NEW YORK – Travelers were expected to pack the New York metropolitan area's airports, rail lines and roadways over the Memorial Day weekend, contending with crowds and high gas costs in order to mark the traditional start of the summer travel season.
The Port Authority of New York and New Jersey said it was ready for the rush.
"Ensuring safe, enjoyable trips for all of our customers during these holiday travel spikes is always a test of our mettle," Executive Director Anthony E. Shorris said in a statement.
More than 1.4 million passengers were expected to pour into the area's three major airports between Friday and Tuesday, according to the Port Authority, which runs LaGuardia, John F. Kennedy and Newark Liberty airports.
About 3.4 million vehicles were expected to churn through the Port Authority's four bridges and two tunnels, which link various parts of New York City to New Jersey. Maintenance and construction work was to be suspended on the bridges and tunnels during the holiday weekend.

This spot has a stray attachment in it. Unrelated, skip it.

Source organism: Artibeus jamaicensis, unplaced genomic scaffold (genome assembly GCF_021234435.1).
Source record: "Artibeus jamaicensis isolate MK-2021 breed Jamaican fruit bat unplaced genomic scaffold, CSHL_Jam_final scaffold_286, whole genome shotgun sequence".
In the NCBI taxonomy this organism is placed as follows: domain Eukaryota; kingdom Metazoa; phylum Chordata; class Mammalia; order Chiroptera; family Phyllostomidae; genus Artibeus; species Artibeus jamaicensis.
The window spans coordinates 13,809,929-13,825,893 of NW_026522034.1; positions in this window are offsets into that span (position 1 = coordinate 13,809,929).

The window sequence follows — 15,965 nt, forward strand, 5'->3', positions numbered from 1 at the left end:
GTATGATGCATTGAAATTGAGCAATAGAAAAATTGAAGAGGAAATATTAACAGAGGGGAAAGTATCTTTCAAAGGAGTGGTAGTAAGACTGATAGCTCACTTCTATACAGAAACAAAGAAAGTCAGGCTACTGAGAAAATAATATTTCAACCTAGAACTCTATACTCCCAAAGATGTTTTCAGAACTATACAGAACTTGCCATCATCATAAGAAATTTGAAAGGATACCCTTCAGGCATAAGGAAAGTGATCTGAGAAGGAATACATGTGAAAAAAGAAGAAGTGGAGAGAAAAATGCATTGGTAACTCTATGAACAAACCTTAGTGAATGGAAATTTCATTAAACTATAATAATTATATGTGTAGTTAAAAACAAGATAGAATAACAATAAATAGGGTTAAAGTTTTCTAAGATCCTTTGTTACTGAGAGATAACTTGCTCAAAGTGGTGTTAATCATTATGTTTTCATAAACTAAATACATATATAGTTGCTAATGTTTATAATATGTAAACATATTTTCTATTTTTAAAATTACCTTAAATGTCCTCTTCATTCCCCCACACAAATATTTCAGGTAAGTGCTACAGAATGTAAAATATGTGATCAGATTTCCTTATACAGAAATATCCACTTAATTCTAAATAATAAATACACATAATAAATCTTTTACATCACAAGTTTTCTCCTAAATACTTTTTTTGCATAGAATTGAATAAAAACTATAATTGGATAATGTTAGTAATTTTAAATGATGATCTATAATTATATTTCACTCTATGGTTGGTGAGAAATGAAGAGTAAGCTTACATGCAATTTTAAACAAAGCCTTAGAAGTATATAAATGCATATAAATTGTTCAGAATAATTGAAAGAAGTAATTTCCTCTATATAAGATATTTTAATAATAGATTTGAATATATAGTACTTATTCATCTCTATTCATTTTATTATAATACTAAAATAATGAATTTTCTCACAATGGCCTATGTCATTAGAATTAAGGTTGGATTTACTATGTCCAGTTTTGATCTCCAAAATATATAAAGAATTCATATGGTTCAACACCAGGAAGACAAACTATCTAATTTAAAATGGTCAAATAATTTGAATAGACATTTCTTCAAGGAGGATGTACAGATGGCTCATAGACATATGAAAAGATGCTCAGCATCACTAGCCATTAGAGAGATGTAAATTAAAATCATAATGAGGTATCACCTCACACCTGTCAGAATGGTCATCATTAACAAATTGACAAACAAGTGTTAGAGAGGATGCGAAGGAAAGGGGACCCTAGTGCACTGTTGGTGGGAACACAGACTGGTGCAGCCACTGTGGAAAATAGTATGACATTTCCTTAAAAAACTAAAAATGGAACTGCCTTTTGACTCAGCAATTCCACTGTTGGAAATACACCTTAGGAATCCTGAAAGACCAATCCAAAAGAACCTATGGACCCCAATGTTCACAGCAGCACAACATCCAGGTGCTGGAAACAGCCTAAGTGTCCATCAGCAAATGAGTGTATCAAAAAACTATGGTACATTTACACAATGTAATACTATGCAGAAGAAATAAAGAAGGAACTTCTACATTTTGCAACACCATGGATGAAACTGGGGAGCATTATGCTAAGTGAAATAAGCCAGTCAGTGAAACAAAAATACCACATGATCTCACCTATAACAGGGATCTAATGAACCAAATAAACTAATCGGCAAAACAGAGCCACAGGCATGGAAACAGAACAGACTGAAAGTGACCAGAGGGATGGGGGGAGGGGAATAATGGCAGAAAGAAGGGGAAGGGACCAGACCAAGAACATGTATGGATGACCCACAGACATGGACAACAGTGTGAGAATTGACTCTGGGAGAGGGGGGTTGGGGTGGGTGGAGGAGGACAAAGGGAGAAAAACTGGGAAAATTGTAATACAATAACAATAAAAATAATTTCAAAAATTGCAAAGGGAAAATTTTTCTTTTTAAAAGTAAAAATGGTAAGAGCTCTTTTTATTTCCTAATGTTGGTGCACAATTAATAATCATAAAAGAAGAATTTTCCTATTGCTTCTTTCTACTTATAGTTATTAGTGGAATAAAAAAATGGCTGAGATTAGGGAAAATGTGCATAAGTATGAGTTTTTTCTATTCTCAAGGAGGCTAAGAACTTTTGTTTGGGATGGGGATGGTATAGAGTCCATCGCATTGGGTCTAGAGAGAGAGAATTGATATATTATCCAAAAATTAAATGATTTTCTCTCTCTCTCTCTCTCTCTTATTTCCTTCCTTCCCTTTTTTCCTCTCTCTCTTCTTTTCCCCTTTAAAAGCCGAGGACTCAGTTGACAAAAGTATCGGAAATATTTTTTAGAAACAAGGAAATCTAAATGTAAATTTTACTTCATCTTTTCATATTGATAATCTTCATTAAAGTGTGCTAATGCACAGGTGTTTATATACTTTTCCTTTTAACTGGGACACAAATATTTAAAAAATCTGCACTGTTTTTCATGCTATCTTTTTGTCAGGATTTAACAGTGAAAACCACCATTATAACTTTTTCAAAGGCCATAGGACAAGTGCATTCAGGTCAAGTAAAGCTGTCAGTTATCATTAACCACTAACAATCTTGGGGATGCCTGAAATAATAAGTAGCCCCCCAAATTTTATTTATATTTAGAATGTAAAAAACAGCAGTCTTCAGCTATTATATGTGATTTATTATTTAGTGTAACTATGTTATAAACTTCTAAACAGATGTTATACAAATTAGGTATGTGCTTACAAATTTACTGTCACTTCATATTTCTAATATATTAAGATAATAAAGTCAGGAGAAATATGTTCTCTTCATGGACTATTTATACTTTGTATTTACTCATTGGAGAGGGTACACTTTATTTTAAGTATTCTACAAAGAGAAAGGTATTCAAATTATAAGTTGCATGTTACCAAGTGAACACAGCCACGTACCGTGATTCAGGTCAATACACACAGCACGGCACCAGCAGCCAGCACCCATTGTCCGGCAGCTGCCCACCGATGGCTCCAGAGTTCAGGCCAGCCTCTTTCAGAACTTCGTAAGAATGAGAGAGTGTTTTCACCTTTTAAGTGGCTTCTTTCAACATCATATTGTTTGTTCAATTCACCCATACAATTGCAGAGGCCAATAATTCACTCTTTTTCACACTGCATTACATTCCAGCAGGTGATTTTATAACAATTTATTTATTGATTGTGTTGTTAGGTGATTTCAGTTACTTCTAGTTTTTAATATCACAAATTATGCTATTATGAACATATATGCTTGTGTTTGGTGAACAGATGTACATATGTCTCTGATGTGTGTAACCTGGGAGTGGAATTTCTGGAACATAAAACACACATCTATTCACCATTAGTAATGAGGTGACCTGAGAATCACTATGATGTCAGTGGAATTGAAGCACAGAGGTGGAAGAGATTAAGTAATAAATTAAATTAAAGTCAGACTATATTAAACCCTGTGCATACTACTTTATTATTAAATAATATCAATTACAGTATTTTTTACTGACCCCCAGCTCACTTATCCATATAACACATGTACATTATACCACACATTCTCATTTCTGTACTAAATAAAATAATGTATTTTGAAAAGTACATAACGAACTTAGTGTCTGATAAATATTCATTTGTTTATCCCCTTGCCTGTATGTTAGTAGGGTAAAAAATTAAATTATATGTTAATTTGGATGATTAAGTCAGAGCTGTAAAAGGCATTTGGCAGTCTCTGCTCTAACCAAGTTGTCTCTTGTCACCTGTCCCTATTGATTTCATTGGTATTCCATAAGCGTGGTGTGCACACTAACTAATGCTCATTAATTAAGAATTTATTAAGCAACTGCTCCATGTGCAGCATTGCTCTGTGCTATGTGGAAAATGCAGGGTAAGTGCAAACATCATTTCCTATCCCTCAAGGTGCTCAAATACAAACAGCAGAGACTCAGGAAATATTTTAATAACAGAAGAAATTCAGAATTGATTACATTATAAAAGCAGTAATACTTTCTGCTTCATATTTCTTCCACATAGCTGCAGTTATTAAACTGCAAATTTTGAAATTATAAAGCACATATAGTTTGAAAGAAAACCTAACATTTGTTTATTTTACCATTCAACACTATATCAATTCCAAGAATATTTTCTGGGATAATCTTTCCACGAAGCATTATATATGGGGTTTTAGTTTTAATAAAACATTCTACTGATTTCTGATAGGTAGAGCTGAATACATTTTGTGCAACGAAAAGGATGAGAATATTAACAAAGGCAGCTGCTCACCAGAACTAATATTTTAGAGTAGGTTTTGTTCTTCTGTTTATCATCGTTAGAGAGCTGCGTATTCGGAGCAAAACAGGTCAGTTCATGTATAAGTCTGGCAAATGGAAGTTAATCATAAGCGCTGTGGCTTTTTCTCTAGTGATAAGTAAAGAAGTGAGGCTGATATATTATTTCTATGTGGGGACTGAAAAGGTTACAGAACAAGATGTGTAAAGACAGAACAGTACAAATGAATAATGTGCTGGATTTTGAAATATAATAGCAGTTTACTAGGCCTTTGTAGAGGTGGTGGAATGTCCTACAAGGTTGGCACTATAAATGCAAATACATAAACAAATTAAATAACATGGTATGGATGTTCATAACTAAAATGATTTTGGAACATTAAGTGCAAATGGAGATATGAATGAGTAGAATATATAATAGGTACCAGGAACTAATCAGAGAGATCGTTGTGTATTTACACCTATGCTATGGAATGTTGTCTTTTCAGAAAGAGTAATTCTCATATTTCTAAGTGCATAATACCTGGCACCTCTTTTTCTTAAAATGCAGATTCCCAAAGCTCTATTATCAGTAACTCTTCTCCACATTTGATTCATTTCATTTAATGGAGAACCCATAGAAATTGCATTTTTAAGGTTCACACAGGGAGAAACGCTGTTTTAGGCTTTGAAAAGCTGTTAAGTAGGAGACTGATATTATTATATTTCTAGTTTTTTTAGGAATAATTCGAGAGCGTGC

The Port Authority planned to add extra trains Friday on the PATH lines that link Manhattan and New Jersey. The Metropolitan Transportation Authority said it would do the same on the Long Island Rail Road, a popular route to the Hamptons and other Long Island beach getaways.
Nationwide, more than 38 million Americans — nearly 2 percent more than last year — are expected to travel at least 50 miles from home over the holiday weekend, according to AAA.
Some 84 percent planned to drive, in spite of gas prices that reached a record national high when the average nationwide price of self-serve regular gasoline hit $3.18 earlier this week, according to the Lundberg Survey.
A gallon of regular gas averages about $3.30 in New York City and on Long Island, according to AAA. It averages $3.37 in Westchester County, according to the county Department of Consumer Protection.
But if motorists are grumbling, they're not staying home.
"People are still driving, but there are definite concessions being made," said AAA New York spokesman Robert Sinclair. "They're planning to the nth degree how much gas they'll use."
Kevin Gilmartin, for one, is gauging the breaking point.
"A couple more gas hikes, and we'll start taking the train," said Gilmartin, 42, a Westchester County construction worker.